Welcome to the NotebookReview Forum Spotlight, a biweekly series where we highlight the hottest and most important topics in our forum. The NotebookReview forum is the largest Internet forum dedicated to the discussion of notebook computers, including Macs and tablets. You can sign up for free by clicking here.
Do You Really Need a GTX 1080 for 1080p Gaming?
Introduced in 2016 as Nvidia’s flagship graphics card, the GeForce GTX 1080 is still a formidable performer. But do you need one if all you’re going to be doing is 1080p gaming? The answer is no; a mainstream GeForce GTX 1060 would suffice for that. Today’s AAA game titles aren’t dramatically more demanding than they were in 2016.
Need versus want is a different matter. For 1080p gaming with an average frames per second (fps) in the triple digit range (think 120fps to take advantage of a 120Hz display), the GeForce GTX 1080 is your best bet. The GeForce GTX 1070 would also be a good candidate, but its fps in today’s AAA game titles would probably be in the upper 90s or lower 100 fps range.
How Hot Should Graphics Cards Get?
Gaming notebooks cram high-powered components into confined spaces, making them a challenge to keep cool. A forum member asked how hot a graphics card should get while gaming. The answer from our resident experts is that the GPU temperatures should get no higher than the mid-80 degree C range. Any hotter than that and you’re looking at potentially reduced component lifespan and, more immediately, reduced gaming performance due to thermal throttling. Most GPUs will begin to throttle about 90 degrees C, reducing their clockspeeds so they don’t generate as much heat.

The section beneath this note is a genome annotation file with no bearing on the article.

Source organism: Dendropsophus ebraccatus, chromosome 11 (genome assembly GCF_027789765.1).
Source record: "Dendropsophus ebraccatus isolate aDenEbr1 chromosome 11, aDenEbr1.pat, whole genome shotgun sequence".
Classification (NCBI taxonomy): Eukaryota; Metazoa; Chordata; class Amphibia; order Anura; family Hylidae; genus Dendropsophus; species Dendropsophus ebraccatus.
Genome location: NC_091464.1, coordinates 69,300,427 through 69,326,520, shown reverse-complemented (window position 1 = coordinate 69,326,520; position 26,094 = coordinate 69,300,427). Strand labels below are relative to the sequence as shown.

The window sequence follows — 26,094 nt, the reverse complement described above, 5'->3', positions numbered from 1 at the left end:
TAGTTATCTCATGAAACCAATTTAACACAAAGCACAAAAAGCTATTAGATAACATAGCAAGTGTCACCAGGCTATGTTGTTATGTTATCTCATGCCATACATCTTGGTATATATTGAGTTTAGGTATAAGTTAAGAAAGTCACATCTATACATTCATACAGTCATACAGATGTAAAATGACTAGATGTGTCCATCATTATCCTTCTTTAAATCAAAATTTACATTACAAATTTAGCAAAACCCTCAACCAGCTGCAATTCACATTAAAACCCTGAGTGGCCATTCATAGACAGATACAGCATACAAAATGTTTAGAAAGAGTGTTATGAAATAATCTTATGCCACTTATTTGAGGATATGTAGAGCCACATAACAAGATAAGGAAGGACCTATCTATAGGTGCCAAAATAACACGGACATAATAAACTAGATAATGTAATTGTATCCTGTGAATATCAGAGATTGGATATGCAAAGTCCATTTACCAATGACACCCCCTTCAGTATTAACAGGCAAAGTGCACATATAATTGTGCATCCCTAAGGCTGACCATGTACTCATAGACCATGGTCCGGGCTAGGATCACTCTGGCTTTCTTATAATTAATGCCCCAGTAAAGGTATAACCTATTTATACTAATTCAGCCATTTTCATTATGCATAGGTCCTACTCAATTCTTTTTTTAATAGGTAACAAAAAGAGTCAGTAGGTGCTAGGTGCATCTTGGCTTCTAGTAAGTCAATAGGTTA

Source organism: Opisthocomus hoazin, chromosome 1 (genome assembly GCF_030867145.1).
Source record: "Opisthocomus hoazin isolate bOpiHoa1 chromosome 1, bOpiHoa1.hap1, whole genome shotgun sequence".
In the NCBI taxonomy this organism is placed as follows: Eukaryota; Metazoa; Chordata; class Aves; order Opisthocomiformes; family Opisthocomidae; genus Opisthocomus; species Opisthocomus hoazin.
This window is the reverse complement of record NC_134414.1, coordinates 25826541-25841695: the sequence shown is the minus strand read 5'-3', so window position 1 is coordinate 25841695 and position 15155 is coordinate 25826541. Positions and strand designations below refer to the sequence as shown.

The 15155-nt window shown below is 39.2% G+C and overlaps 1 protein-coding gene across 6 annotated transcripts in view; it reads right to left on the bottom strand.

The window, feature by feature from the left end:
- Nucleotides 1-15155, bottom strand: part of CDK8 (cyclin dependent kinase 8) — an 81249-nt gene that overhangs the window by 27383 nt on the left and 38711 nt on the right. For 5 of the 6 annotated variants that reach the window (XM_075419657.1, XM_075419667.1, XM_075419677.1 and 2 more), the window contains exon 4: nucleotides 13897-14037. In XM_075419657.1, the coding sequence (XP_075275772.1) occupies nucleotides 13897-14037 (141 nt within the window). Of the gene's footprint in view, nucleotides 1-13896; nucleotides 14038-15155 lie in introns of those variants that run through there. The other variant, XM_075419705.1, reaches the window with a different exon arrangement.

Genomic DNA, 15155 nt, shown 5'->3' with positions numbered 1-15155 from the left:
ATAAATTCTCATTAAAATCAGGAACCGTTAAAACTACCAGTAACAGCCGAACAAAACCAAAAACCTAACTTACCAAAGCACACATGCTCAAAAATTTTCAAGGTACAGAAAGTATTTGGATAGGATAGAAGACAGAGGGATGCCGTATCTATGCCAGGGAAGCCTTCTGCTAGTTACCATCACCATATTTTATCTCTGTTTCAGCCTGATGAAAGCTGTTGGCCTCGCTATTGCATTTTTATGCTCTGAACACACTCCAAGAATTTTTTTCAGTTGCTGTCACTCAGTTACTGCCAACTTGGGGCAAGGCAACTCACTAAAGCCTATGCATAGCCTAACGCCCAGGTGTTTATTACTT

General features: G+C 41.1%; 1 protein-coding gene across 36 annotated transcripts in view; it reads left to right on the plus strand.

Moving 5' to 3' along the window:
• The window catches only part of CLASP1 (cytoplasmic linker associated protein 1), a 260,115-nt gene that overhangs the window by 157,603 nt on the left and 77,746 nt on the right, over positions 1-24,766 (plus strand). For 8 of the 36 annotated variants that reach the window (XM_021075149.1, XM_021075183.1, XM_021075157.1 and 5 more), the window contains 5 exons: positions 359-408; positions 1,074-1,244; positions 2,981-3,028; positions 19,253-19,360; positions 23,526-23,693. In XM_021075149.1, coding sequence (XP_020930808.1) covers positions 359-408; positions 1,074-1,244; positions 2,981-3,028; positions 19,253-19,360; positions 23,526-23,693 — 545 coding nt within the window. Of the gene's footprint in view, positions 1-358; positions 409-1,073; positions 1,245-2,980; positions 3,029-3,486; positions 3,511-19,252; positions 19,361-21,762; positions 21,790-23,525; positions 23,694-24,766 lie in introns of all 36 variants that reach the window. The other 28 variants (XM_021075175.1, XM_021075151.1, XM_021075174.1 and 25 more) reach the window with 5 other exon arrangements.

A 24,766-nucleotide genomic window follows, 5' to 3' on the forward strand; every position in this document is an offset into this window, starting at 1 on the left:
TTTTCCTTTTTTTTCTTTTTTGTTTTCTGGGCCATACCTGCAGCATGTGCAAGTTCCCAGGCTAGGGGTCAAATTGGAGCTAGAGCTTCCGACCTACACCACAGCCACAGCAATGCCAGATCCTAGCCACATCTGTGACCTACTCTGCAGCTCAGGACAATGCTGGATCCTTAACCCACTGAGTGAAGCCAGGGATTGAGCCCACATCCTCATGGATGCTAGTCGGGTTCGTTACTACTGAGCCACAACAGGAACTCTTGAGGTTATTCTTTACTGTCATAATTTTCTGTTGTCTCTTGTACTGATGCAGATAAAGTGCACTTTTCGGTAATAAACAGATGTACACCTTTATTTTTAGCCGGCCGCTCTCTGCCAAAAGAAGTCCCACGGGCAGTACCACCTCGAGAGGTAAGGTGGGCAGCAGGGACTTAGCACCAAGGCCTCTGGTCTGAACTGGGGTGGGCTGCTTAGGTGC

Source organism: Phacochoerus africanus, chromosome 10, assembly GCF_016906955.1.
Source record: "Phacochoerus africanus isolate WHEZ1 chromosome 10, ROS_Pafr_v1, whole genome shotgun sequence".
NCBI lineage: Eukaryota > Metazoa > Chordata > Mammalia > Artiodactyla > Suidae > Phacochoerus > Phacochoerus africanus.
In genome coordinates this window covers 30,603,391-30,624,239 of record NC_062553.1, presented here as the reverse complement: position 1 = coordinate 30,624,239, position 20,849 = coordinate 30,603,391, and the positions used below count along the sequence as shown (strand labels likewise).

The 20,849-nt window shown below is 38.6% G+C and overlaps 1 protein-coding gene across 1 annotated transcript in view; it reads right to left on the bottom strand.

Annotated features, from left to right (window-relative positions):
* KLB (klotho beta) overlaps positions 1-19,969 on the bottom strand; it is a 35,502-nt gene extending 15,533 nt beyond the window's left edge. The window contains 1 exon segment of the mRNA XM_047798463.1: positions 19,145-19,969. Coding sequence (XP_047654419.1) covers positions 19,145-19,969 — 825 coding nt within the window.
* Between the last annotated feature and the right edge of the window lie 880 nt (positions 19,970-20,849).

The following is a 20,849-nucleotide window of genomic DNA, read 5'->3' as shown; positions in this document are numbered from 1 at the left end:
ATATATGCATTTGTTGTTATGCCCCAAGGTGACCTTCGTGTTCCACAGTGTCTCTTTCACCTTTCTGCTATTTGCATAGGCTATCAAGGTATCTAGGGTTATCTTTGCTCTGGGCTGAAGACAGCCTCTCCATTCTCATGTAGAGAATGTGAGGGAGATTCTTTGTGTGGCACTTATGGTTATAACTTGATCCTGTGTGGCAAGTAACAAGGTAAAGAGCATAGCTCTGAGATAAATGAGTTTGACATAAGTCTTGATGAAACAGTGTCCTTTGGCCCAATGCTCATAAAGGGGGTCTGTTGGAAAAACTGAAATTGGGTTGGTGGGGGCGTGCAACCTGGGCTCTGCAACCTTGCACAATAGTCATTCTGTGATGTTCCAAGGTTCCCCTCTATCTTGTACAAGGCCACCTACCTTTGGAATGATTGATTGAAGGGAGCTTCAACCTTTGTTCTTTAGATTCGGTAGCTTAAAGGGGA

Our forum members have an uncanny knack for identifying notebooks that thermal throttle, so be sure to check our various manufacturer forums for feedback on specific models before you purchase. The thinner a notebook is, the more susceptible it will be to thermal issues.
Moving From Windows to Mac …Have You Done It?
A forum member asked about potentially moving to Mac OS from Windows, given their Windows 7-based notebook was due for replacement. Here are some of the points brought up:
- For gaming, check if your games have Mac OS ports. Boot Camp can be used to run Windows on a Mac computer if you want to play Windows-only games.
- You may need to find an alternative to some of your oft-used Windows programs unless there is a native Mac version.
- You’ll need to relearn your keyboard shortcuts and a new keyboard layout.
- You might need to reformat your external storage drives. Mac OS can read but not write to traditional NTFS-formatted drives.
I used a MacBook Pro earlier this year for a few weeks, finding it more than usable for what I do as a lifetime Windows user. The apps I use all have native Mac versions. It took a few days to get accustomed to the keyboard layout and shortcuts, but it felt natural after a while. I didn’t miss the MacBook Pro after I had to send it back, and that made me realize why I didn’t get one in the first place. Given I could do my tasks equally well on both platforms, there was no reason for me to take the more expensive route.